64 Years After Brown v Board of Education
In 1951 Oliver Brown sought to enroll his third-grade daughter Linda at a neighborhood elementary school in Topeka, Kansas. African-American, Mr. Brown was unhappy that his daughter had to travel to a segregated black school while her neighborhood school was located only seven blocks from her home. As Ms. Brown later told a reporter, “the walk was very frightening to me and then when wintertime came, it was a very cold walk. I remember walking, tears freezing up on my face, because I began to cry.” But her all-white neighborhood school refused to enroll Ms. Brown. Defiant, Mr. Brown joined in suing the school district and prevailed in 1954 when the U.S. Supreme Court ruled in Brown v. Board of Education that segregated schools were inherently unequal.
Today, African American students in California deal with a different form of inequality. Generally they don’t perform as well as other students, especially when they are also from low-income families:
That’s despite California spending $95 billion this year on K-12 education, more than $16,000 per student:
But only half that money reaches classrooms, in significant part because billions of dollars are being diverted to unfunded pensions. That leaves too little for current teachers and specialists, which is disproportionately detrimental to low-income students who live in districts in which parents cannot afford to provide that support. The problem is exacerbated in mostly urban school districts that also cover health care costs for retired employees.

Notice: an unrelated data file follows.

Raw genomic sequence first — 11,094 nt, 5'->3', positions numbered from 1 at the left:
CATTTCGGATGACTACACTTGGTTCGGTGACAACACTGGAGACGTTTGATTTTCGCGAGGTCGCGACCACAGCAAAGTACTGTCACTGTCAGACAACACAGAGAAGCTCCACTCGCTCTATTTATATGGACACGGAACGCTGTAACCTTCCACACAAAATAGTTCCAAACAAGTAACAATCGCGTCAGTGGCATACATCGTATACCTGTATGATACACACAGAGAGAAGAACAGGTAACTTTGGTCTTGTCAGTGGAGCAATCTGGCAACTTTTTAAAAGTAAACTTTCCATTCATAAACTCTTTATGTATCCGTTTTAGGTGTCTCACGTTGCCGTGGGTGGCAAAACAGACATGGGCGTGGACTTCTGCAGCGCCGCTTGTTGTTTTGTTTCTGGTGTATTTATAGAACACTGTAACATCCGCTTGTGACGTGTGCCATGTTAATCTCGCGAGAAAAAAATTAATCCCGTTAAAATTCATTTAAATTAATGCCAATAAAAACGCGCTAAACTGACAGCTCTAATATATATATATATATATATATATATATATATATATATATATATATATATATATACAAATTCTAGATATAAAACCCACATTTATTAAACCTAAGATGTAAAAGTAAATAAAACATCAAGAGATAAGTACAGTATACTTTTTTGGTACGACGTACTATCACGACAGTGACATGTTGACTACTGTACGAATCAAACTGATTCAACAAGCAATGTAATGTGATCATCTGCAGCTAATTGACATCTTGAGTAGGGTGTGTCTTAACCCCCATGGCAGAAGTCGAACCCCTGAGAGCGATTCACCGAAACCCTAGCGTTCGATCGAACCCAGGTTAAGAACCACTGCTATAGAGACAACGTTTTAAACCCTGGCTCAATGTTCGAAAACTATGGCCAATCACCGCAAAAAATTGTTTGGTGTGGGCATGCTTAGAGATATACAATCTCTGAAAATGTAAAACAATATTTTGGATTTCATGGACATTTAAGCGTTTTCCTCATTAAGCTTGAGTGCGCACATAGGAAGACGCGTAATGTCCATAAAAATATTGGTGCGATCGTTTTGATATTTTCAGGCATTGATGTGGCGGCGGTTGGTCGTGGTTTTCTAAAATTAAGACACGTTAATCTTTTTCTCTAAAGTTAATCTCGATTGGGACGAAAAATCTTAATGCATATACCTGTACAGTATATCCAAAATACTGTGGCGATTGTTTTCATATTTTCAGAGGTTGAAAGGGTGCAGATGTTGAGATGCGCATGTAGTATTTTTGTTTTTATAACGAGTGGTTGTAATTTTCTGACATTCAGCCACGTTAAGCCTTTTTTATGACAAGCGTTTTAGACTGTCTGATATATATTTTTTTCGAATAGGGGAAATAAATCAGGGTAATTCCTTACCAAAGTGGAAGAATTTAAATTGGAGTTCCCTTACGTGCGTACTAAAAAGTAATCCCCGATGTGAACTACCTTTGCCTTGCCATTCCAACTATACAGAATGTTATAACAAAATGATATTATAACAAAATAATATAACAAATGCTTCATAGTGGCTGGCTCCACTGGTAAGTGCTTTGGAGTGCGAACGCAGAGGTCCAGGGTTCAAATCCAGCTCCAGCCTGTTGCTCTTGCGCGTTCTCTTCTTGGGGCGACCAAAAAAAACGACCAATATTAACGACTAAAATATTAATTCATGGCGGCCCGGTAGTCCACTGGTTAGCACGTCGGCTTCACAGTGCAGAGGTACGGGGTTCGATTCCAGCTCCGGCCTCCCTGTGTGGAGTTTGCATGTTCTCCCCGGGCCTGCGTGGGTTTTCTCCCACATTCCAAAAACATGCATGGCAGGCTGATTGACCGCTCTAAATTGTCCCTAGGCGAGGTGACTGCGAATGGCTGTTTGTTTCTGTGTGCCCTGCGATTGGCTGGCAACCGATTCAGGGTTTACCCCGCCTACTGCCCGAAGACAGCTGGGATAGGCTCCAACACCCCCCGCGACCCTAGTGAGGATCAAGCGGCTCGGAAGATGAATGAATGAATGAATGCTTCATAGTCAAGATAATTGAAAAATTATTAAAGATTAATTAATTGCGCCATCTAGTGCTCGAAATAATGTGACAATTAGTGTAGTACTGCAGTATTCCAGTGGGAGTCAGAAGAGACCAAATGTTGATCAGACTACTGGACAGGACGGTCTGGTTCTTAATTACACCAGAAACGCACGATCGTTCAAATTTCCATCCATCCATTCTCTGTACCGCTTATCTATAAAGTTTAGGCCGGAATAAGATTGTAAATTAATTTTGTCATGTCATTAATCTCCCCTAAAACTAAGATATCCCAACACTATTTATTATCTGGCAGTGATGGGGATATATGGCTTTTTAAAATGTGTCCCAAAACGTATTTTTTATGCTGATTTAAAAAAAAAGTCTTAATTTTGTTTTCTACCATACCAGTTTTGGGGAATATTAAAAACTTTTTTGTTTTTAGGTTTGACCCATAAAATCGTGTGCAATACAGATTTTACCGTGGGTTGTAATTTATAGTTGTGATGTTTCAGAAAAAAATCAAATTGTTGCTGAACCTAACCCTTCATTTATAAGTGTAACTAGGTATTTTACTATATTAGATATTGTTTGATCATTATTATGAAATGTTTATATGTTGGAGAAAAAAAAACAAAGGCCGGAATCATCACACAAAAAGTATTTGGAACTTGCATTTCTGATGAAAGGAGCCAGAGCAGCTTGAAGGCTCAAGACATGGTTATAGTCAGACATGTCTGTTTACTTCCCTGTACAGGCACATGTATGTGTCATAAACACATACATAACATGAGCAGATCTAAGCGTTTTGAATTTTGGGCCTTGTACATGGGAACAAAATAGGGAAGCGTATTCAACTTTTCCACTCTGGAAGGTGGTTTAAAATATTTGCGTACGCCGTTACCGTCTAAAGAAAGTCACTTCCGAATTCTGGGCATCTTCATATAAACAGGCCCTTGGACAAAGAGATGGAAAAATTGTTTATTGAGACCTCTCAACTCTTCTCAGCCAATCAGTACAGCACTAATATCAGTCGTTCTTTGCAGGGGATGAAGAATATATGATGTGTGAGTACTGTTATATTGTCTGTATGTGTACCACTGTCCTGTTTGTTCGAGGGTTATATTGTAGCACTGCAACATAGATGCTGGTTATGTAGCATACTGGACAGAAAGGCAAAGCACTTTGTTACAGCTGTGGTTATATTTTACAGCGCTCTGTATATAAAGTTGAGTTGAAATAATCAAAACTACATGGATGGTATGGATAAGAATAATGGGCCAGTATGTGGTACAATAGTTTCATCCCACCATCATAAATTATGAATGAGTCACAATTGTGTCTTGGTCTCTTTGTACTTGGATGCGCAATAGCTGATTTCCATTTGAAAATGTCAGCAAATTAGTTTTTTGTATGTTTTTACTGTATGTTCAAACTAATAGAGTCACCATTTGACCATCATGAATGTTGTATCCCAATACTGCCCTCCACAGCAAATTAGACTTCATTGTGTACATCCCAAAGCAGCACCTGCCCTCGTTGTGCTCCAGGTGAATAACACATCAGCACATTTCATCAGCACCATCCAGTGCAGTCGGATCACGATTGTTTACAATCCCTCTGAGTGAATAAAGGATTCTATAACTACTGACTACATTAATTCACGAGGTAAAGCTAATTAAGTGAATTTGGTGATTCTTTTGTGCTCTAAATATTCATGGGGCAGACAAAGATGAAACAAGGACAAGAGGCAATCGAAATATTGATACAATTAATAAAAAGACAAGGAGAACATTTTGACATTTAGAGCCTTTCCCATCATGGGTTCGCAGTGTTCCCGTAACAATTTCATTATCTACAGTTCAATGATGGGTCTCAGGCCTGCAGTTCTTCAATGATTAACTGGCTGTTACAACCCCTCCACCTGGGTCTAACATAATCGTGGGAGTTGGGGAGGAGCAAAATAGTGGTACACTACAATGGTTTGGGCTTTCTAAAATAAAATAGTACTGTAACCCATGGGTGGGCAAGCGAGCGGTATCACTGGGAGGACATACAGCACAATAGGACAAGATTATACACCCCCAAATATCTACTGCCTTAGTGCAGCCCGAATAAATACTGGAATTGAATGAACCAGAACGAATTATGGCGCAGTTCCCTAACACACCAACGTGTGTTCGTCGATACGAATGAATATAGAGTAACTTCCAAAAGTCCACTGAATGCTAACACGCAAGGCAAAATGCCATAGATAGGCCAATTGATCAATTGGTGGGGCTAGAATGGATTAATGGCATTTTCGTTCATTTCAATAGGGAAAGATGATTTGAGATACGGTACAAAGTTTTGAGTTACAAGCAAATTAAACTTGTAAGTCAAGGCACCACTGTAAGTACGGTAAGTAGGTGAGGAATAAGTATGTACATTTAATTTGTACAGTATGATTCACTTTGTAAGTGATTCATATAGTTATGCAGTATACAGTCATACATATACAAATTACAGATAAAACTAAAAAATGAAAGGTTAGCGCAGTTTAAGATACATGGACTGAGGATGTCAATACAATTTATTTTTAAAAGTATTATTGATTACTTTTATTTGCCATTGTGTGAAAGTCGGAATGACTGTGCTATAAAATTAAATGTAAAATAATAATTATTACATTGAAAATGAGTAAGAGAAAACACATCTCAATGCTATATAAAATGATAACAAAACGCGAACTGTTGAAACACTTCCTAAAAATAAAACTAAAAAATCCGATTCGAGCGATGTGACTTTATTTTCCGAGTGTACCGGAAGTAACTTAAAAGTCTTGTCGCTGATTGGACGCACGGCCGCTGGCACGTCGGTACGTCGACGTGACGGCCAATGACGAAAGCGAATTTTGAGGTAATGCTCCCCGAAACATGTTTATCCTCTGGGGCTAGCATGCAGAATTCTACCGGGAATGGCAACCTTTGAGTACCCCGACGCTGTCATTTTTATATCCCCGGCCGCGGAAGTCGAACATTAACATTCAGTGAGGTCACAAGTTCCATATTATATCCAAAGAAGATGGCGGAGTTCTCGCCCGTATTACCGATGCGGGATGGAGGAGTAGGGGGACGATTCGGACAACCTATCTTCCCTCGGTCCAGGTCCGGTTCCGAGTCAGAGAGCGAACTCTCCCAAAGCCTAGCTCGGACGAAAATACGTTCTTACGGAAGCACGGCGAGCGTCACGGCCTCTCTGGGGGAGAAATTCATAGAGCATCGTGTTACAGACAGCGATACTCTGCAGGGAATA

Another problem is that under-performing teachers are spared from dismissal and pay isn’t differentiated for teachers in high poverty schools. Low income students often need higher performing teachers but school districts in California are prevented from dismissing poorly performing staff and employing the carrots needed to field enough higher performing teachers and paying them more for taking on more challenging environments.
Another problem is elected officials just paying lip service to these issues. As illustrated here, the most progressive counties in the state are among the worst performers. Needless to say, there’s nothing progressive about denying quality education to students in order to placate special interests.
The California State Legislature can fix these problems. With just 62 votes and approval from the governor they could (i) enable school districts to modify pensions for years not yet worked and suspend benefit increases for retirees until pension funds are better funded, (ii) permit school districts to differentiate pay and support for teachers, (iii) stop granting permanent employment, and (iv) permit principals to terminate under-performing employees. They should also encourage school districts to utilize Covered California (the state’s health care exchange) for providing health care coverage for retired school district employees.
This week will mark 50 years since the assassination of the most courageous American political leader of my lifetime, Martin Luther King. No doubt we will hear plenty of words from California’s legislators in honor of Dr. King. It’s time 62 of them honored him with actions that would provide African American and other students with the quality educations they deserve.